Project

Offline-to-Online: A Large-Scale Assessment of Right-Wing Extremists’ Online Discourse around Key Events

Goal: In an increasingly digital world, researchers have been exploring how hateful discussions unfold online and how offline events may shape subsequent online discourse. Particular emphasis has been placed on the online spaces of the radical right, as it would appear as though adherents are engaging in a high volume of discussion around the time of important events, including Trump’s presidential election victory. This assumption, however, has not yet been assessed from a large-scale data-driven approach. In this study, we will use a customized web-crawler to extract all open-source data found on the most visited white supremacy discussion forum, which includes over 12 million messages posted between 2001 and 2016. Drawing from a sample of the 100 most active posters in the forum, we will use a keyword-based approach to evaluate how online discussions change around key events, including the US presidential elections in 2008, 2014 and 2016, as well as the introduction of Hate Crimes Prevention Act of 2009, and the mass shootings by white supremacists Wade Michael Page in 2012 and Dylan Roof in 2015. We will highlight the frequency with which discussions change around these distinct yet interconnected events, as well as provide policy implications and suggestions for future research.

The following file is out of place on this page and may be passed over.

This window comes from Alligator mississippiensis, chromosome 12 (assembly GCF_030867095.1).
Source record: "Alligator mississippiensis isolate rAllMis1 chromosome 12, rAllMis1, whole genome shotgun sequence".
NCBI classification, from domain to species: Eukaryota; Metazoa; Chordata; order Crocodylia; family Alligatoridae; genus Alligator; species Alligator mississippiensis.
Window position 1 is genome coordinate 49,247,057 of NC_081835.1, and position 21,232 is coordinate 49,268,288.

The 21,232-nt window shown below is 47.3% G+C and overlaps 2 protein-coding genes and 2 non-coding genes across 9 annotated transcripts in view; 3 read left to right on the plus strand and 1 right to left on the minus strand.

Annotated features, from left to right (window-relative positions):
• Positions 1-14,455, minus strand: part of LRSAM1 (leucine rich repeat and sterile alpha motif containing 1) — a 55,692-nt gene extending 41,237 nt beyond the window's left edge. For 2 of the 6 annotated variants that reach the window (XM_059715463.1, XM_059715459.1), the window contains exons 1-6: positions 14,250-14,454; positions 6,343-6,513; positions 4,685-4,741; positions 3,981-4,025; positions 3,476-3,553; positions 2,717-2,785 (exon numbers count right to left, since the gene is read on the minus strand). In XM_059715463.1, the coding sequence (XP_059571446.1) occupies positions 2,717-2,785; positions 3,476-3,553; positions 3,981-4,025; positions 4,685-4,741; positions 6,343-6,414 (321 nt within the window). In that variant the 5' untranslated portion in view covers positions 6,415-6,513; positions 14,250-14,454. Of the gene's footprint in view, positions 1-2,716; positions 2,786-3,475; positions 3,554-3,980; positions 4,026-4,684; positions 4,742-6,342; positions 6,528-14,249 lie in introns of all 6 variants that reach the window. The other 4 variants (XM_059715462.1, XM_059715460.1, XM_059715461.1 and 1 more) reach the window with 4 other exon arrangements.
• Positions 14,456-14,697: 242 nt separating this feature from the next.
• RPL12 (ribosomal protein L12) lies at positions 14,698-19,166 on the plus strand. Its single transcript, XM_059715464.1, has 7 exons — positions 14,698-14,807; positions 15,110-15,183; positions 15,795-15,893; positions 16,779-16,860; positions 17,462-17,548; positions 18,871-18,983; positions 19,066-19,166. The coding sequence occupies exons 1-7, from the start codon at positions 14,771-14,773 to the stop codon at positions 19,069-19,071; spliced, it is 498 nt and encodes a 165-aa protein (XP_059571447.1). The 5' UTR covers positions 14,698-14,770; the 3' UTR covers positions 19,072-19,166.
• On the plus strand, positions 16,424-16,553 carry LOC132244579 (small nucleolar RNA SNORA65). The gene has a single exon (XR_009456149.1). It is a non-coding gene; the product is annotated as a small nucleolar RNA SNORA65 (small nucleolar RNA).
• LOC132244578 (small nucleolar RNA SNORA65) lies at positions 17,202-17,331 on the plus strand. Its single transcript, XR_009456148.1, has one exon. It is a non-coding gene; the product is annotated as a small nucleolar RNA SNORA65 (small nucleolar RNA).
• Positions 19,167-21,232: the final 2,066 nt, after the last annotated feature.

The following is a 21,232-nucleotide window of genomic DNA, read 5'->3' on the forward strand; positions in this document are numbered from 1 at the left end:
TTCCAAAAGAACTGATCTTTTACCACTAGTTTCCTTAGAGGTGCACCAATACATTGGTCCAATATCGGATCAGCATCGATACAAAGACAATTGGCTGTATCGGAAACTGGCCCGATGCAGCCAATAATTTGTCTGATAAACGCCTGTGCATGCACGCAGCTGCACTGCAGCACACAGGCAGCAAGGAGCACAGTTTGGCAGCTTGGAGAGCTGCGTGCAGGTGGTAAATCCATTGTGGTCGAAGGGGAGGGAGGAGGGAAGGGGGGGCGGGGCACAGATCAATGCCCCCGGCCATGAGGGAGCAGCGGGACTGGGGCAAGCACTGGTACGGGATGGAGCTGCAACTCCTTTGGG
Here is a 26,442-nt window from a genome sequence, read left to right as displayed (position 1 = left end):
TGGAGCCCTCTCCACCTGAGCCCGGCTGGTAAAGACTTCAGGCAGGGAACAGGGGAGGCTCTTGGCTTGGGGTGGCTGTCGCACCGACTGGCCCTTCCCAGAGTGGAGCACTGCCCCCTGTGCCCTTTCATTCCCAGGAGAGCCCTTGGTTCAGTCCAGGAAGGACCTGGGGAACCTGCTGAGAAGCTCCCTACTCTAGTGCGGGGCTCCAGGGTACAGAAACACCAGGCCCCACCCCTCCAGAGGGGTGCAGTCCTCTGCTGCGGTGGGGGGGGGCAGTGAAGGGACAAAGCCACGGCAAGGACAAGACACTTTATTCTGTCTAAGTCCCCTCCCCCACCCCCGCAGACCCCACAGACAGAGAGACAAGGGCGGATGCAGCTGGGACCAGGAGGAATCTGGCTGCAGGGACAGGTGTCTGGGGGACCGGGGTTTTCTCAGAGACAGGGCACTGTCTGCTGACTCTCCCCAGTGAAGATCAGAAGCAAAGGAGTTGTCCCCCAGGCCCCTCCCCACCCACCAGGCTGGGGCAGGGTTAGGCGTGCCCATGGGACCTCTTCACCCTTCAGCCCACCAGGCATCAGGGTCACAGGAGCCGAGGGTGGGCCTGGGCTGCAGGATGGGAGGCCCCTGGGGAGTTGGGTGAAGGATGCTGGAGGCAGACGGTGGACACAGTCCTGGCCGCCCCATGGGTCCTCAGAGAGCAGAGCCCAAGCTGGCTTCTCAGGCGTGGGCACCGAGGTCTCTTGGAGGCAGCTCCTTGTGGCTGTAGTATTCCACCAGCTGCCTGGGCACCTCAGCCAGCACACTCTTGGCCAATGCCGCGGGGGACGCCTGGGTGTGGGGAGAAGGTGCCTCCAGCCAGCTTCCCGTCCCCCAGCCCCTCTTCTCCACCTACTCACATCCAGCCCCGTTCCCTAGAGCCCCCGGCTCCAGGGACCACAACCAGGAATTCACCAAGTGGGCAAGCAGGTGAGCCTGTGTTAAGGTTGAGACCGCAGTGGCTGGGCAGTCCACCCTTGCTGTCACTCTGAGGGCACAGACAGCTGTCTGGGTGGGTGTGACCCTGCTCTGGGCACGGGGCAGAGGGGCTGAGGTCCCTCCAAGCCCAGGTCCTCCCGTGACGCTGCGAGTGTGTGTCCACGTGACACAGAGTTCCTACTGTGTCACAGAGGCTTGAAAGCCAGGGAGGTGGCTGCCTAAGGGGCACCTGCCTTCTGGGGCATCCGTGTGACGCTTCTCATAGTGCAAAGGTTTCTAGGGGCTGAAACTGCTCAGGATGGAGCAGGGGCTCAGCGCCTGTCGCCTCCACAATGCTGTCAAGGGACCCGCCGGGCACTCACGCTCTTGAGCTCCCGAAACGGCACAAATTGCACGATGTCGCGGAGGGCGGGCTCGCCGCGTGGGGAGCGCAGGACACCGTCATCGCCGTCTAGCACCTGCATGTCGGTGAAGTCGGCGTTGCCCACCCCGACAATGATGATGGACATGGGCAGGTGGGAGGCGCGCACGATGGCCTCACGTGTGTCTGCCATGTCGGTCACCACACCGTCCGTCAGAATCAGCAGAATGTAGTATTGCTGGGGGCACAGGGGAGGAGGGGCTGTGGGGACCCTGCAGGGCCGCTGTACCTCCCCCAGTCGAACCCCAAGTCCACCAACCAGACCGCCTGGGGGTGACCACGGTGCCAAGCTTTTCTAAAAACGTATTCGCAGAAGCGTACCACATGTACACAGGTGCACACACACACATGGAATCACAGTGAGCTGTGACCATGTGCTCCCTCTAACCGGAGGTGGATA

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Ryan Scrivens
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In an increasingly digital world, researchers have been exploring how hateful discussions unfold online and how offline events may shape subsequent online discourse. Particular emphasis has been placed on the online spaces of the radical right, as it would appear as though adherents are engaging in a high volume of discussion around the time of important events, including Trump’s presidential election victory. This assumption, however, has not yet been assessed from a large-scale data-driven approach. In this study, we will use a customized web-crawler to extract all open-source data found on the most visited white supremacy discussion forum, which includes over 12 million messages posted between 2001 and 2016. Drawing from a sample of the 100 most active posters in the forum, we will use a keyword-based approach to evaluate how online discussions change around key events, including the US presidential elections in 2008, 2014 and 2016, as well as the introduction of Hate Crimes Prevention Act of 2009, and the mass shootings by white supremacists Wade Michael Page in 2012 and Dylan Roof in 2015. We will highlight the frequency with which discussions change around these distinct yet interconnected events, as well as provide policy implications and suggestions for future research.